The world conspires to bring Marytė back into the frame of male domination. After giving birth to their son, Marytė is convinced to leave the child with Alfredas’ mother outside of the city, in a village where the air is cleaner. The mother, horrified by her son’s inappropriate match, quickly takes the opportunity to convince Alfredas to leave Marytė to pursue his own interests and a more prosperous future as an economic migrant in Norway. Horváth carefully crafted the dangerous eruptions of nationalist fervor in a scene that begins in a pub and drunkenly ends in a cabaret, where Marianne works as an erotic performer after Alfred abandons her. In this adaptation, Marytė take up online pornography as a means of supporting herself and her child. Ross’ brilliant turn here is to expose the internet as a space of capitalistic voyeurism and inverted shame (which invites some critical re-readings of the cabaret form). The patriarchal violence that produces the status quo in Horváth’s text is imaginatively applied to the digital sphere, which demonstrates how the reach of patriarchy today extends far beyond one’s geographical borders. In the back of the stage, there is a room sealed off by a pane of glass, a voyeuristic world in which we first encounter the semi-naked bodies of the wedding guests in the steamy sauna, and where later Marytė is forced to play with multiple phallic vegetables (organic dildos) in front of a live camera. The man watching her turns out to be the old military captain, who invites Marytė’s own father to become a fellow spectator of her streamed performance. Like the inevitable chain of a chemical experiment, this produces a string of reactions whose violence is multiplied with each new event that begins with the father’s enraged attack on the captain and ends in Alfredas’ mother leaving Marytė’s son by a window so that he catches pneumonia and dies. In a small but heartbreaking move, the bubble in the parquet floor becomes the child’s grave. The funeral and the lack of any alternatives leaves Marytė with the only choice she has left, to marry Oskaras, the man her father had chosen for her. 

If Horváth deploys schmaltzy and nostalgic music such as Johann Strauss’ waltz that appears in the play’s title and calls to mind the cream-cake version of Austria, Ross turns to Swan Lake, Tchaikovsky’s intensely loved ballet that revolves around a story of sublime love and moral vindication. The crushing difference between the German/Russian fairytale and Marytė’s reality offers a brutal glimpse into the structures of Lithuania’s social economies that also calls into question forms of national belonging. It should be no surprise that Horváth, who was himself multilingual and multinational in the old Hapsburg sense, should be so critical of national claims to ethnic integrity and cultural singularity. In the source text, Erich stands for the new Prussian influence that dwells within the heart of the Nazi movement. Ross turns him into Erikas, a lean, blond man who fetishises the purity of the Lithuanian nation when he reveals an enormous tattoo on his back that he calls a ‘Hippocentaur’, a centaur with a snake in place of a tail. This ridiculous creature, which features on both Lithuanian and Polish coats of arms (though Erikas claims it as ‘pure’ Lithuanian), proves that ‘our strength is in the glory of our past’. Audronis Liuga, artistic director of the Youth Theatre, suggested that the production asks spectators to consider how they reflect on the past in their everyday lives. Valerija sums up the whole of Lithuanian history in two sentences: ‘One thousand years ago we slaughtered Bruno of Querfurt. And from then on, everyone is slaughtering us.’ History is thus a source of pride and anxiety, and the persistent return to history in conversations throughout the play reveals how the very emblems of nationalism are simultaneously sources of nationalist defensiveness. One of Ross’ most controversial (and brave) choices was to question the role of Lithuanian partisans, who waged a guerilla war against the Soviets between 1944-53. These are heroic figures – whose deaths are still problematically characterized as a form of genocide in Vilnius’ Museum of Occupations and Freedom Fights – that form the pinnacle of Lithuanian patriotism. When one woman recalls the sexual violence perpetrated by the partisans she is quickly silenced and told that she is selfish and ungrateful for their sacrifice.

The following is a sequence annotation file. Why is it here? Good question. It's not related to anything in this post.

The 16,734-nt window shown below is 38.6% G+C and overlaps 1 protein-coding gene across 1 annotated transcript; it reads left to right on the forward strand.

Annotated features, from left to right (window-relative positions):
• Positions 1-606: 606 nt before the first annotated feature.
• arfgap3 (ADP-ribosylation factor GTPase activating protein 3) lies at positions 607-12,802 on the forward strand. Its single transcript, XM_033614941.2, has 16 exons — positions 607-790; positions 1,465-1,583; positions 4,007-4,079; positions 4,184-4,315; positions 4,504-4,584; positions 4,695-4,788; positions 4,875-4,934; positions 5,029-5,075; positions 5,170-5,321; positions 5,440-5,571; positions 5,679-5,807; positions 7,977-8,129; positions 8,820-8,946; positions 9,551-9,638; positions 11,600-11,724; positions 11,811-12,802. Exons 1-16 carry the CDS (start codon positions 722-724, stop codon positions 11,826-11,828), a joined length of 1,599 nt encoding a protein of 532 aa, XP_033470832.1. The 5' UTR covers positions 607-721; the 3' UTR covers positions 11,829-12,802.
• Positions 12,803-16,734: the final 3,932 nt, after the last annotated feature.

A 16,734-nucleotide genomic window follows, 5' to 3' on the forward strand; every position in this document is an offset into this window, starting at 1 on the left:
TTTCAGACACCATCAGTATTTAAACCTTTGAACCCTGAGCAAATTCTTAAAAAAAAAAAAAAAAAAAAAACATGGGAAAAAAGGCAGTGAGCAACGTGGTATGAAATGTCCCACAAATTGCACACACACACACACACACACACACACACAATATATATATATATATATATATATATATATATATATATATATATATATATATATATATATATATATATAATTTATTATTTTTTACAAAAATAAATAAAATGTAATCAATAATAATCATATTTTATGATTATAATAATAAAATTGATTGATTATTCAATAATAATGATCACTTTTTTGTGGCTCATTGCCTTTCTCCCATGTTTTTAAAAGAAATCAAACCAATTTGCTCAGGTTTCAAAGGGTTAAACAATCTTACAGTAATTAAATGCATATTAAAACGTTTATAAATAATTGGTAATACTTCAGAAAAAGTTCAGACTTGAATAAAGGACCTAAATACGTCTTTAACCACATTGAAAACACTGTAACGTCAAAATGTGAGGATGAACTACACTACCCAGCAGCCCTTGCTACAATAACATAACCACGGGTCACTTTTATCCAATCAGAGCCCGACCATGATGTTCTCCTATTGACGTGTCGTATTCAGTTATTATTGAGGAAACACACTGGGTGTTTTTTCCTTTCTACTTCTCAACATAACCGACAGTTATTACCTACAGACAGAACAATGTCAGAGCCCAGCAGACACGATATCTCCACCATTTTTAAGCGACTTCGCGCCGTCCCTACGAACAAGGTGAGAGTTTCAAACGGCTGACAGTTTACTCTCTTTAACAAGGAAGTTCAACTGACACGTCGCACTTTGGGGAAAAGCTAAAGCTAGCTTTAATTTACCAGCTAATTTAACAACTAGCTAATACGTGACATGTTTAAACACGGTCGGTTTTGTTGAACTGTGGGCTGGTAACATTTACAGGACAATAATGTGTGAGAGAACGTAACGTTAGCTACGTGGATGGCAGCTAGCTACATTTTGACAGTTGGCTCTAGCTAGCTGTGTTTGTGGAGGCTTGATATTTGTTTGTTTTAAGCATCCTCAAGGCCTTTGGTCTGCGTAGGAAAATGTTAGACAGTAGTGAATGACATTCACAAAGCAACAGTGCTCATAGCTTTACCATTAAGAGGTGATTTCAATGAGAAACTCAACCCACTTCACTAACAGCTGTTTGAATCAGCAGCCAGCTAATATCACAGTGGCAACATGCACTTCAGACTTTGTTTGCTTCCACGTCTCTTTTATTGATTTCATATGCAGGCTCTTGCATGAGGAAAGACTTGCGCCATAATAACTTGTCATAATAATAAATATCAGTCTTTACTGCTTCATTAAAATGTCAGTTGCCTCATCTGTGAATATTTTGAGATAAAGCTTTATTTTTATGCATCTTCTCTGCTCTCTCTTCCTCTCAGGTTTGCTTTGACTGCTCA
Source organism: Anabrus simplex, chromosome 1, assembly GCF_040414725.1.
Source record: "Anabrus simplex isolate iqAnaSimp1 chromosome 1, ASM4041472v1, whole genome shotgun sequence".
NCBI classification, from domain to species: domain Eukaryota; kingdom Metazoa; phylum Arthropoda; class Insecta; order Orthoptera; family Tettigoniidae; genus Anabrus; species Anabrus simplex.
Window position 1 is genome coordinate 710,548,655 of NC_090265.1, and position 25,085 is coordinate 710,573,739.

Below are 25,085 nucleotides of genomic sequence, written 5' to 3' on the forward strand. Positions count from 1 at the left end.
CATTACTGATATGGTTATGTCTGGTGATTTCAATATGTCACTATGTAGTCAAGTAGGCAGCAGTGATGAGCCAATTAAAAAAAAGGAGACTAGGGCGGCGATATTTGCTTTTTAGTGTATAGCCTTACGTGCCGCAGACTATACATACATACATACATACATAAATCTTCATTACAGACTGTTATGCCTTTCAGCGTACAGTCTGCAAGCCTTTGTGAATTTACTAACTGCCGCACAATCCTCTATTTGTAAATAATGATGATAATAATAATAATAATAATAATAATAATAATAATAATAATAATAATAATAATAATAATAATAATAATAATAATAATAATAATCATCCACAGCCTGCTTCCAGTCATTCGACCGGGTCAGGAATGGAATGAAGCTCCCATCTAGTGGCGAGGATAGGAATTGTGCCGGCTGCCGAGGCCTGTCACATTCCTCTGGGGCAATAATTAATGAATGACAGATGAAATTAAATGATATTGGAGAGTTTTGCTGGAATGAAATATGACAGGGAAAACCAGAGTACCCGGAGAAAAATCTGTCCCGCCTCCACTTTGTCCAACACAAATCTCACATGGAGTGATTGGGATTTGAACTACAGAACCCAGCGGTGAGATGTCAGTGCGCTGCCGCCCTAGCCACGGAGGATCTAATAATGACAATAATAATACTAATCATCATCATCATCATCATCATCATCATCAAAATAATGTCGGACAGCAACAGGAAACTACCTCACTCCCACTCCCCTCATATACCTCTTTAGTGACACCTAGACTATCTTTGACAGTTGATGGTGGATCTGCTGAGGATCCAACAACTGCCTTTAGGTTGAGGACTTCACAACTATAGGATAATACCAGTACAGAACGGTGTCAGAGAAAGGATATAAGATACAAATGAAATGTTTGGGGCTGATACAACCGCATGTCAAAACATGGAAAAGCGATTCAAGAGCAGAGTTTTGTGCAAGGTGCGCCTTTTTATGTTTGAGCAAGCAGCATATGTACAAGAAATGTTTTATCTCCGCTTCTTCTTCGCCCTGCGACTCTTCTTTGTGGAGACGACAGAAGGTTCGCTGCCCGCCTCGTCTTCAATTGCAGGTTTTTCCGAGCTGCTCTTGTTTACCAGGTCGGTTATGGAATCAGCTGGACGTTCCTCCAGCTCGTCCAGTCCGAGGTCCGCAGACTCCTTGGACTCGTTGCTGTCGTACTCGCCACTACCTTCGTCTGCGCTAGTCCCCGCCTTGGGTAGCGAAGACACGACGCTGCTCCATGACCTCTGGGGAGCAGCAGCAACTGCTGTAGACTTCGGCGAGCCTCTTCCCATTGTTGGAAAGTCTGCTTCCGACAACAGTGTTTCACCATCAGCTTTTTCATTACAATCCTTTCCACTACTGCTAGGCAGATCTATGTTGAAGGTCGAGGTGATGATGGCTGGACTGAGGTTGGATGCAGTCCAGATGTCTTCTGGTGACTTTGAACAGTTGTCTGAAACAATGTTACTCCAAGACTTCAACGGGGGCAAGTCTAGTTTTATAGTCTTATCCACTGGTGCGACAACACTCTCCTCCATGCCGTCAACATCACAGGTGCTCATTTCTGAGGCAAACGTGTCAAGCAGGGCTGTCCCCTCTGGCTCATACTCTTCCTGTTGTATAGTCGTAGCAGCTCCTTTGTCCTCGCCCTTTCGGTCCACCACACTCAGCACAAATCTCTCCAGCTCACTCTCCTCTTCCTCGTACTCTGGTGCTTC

In the final scene, the community stands together to have their portrait taken by a photographer. Defeated and punished for her disobedience, Marytė takes her spot beside Oskaras in the line-up. The theatre plunges into darkness. When we see the flash, the camera is facing us, the audience. We too are frozen in our own historical moment, which is once again magnified by the threat of fascism in Europe. What is most unsettling about this play is our knowledge that this ‘tale’ precipitated the Second World War. Horváth was virtually forgotten in the postwar era and was only resurrected in the late 1970s, and though he is now considered one of the foremost German-language playwrights of the twentieth century (Peter Handke claimed that he deserves more recognition than his contemporary Bertolt Brecht) his work remains difficult to classify as a specific movement or genre. Perhaps this is what makes his texts such rich ground for experimentation for our most talented and boundary-shifting directors, such as Yana Ross. This production can be seen within a broader trajectory of performances that have interrogated Lithuania’s difficult pasts over the past few years at the Lithuanian National Drama Theatre, where Liuga was formerly artistic director. These include Ross’ staging of Tadeusz Słobodizanek’s Our Class and Krystian Lupa’s production of Thomas Bernhard’s Heldenplatz, which both reveal the stakes and legacies of fascism. Whenever Tales from Vienna Woods is staged – a rare event in Lithuania – the play signals a cautionary warning. By looking back to the past for stability and clinging to the status quo ante, what horrifying aspects of history might we also be reanimating?

Bryce Lease, The Theater Times


Premiere February 14, 2019

Adaptation: Mindaugas Nastaravičius and Yana Ross
Set design: Justyna Elminowska (Poland)
Costume design: Juozas Valenta and Flore Vauvillé (France)
Sound design: Gintaras Sodeika
Live film director: Algirdas Gradauskas
Light designer: Vilius Vilutis
Assistants: Saulė Norkutė, Goda Januškevičiūtė, Uršulė Bartoševičiūtė


Matas Dirginčius, Sergejus Ivanovas, Irmantas Jankaitis, Aleksas Kazanavičius, Janina Matekonytė, Dalia Morozovaitė, Vidas Petkevičius, Aušra Pukelytė, Simonas Storpirštis, Dovilė Šilkaitytė, Paulina Taujanskaitė